School board member Richard Irwin, a 30-year veteran of the board who voted to keep the “Indians” name in 2015, agreed with Colbry.


“I think they are two completely different issues,” Irwin said Wednesday. “I don’t think one has anything to do with the other.”

The letter sent home to SAD 54 students Tuesday goes on to state that school officials “believe that it is fundamental to ensure that all our students and their families, regardless of their race, religion or background, feel that our schools are places where they are safe and loved.”

Dana said that targeting some children and their families with a racial mascot ultimately hurts all children and their families.

“The letter sent home to the parents was so convincing but, unfortunately, borders as hypocritical,” he said.

School board member Jennifer Poirier, who spearheaded the Skowhegan Indian Pride group in support of keeping the mascot name, could not be reached for comment Wednesday.

The KKK flyers were delivered in plastic bags, similar to the way others were found in other communities. The flyer appears to be a copy of the ones found in Waterville. The flyer is headlined “Traditionalist American Knights of the Ku Klux Klan,” with a drawing of a figure in a white hood underneath. The words “Neighborhood Watch” are above an American flag. Beneath it, the flyer reads, “You can sleep tonight knowing the Klan is awake.”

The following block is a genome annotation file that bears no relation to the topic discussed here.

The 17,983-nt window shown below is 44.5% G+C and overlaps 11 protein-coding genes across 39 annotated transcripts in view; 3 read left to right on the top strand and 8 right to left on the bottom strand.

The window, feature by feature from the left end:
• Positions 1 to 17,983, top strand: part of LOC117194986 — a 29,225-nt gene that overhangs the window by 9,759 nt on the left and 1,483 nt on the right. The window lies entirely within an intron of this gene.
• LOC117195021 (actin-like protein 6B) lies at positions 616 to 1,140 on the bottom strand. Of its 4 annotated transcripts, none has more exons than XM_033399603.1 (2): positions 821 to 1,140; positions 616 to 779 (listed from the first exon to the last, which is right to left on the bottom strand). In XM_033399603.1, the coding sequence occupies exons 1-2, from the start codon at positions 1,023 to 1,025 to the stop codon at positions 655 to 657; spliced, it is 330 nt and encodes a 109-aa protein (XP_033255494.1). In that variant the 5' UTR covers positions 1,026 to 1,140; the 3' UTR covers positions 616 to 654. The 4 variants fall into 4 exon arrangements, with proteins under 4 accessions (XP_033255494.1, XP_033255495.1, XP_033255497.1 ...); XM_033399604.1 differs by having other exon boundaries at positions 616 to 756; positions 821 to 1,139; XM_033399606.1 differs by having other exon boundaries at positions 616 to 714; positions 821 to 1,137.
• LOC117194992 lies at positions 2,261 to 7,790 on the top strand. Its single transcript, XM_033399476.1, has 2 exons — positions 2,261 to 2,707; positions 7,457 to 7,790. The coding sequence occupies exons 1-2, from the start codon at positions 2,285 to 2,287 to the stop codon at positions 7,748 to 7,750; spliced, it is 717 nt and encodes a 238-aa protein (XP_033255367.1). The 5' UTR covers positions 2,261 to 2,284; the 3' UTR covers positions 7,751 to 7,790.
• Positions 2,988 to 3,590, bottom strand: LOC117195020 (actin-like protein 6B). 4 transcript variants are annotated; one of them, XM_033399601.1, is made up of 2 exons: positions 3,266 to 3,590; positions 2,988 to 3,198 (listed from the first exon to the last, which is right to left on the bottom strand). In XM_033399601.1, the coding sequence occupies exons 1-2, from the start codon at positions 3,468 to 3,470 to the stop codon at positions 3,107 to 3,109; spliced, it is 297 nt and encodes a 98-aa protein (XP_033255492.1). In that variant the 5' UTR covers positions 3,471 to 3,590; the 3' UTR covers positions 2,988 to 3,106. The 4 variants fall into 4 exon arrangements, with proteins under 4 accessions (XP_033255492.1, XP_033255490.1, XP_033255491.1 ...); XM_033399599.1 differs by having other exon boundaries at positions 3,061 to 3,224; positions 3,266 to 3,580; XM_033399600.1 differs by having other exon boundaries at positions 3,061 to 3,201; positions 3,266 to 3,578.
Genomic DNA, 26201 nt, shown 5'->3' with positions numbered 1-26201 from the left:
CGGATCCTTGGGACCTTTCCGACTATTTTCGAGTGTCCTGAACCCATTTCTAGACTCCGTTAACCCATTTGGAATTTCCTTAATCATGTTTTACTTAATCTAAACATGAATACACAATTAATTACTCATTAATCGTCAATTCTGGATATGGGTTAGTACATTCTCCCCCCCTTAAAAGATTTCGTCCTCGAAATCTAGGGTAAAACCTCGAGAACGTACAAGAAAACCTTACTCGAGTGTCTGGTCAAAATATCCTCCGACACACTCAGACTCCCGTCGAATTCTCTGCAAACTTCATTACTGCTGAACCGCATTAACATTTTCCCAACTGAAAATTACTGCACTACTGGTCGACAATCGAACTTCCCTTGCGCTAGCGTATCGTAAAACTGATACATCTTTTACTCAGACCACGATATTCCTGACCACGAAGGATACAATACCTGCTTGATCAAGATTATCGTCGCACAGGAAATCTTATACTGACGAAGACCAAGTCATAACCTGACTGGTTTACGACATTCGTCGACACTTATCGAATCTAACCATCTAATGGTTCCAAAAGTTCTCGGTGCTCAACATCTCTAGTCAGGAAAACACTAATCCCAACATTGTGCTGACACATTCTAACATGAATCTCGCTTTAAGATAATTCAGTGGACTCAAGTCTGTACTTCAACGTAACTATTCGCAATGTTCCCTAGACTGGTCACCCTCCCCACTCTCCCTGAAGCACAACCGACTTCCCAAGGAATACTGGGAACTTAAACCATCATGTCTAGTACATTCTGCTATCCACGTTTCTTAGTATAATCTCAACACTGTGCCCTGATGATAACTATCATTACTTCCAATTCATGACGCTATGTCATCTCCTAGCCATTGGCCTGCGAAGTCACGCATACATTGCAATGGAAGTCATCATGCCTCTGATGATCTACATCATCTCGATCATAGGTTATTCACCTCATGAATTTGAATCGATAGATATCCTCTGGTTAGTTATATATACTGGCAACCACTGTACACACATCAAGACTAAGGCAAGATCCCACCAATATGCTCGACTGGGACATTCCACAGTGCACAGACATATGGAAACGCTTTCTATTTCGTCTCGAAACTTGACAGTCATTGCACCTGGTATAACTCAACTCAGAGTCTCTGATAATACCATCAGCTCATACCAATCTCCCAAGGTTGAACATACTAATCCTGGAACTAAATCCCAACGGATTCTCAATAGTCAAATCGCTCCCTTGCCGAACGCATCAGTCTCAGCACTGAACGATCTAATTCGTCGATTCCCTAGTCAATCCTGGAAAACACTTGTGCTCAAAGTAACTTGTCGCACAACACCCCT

The flyer also lists a toll-free telephone number, which it says is a “24 Hour Klanline” people can call if there are “troubles” in their neighborhoods. Calling the number prompts a message in which a man thanks the caller for calling the Tradititionalist American Knights of the Ku Klux Klan, asks the caller to dial a number “if you know your party’s extension,” twice gives its website address and closes with, “Thank you, and have a great white day.”

The hate group was once a driving force in Maine, a state where as recently as 1924 membership grew to 40,000 and buoyed itself on anti-Catholic sentiment. By 1930, though, only about 225 Klan members remained. KKK literature appeared in spots throughout Maine in the 1990s, but those were mostly isolated events.

Skowhegan police Chief Joel Cummings said it appears the plastic bags containing the flyers were weighted down with what he said look like fish tank stones, as was the case with flyers distributed in Waterville. Cummings said the Police Department has received five complaints about the flyers over the past three or four days.

“I was told people just wanted us aware of it and brought these into the Police Department,” Cummings said Wednesday. “Although this activity is protected under the First Amendment, the fact that these flyers are being distributed in the dark of night underscores the storied past of this organization and its wish to remain relevant.”

Doug Harlow — 612-2367

[email protected]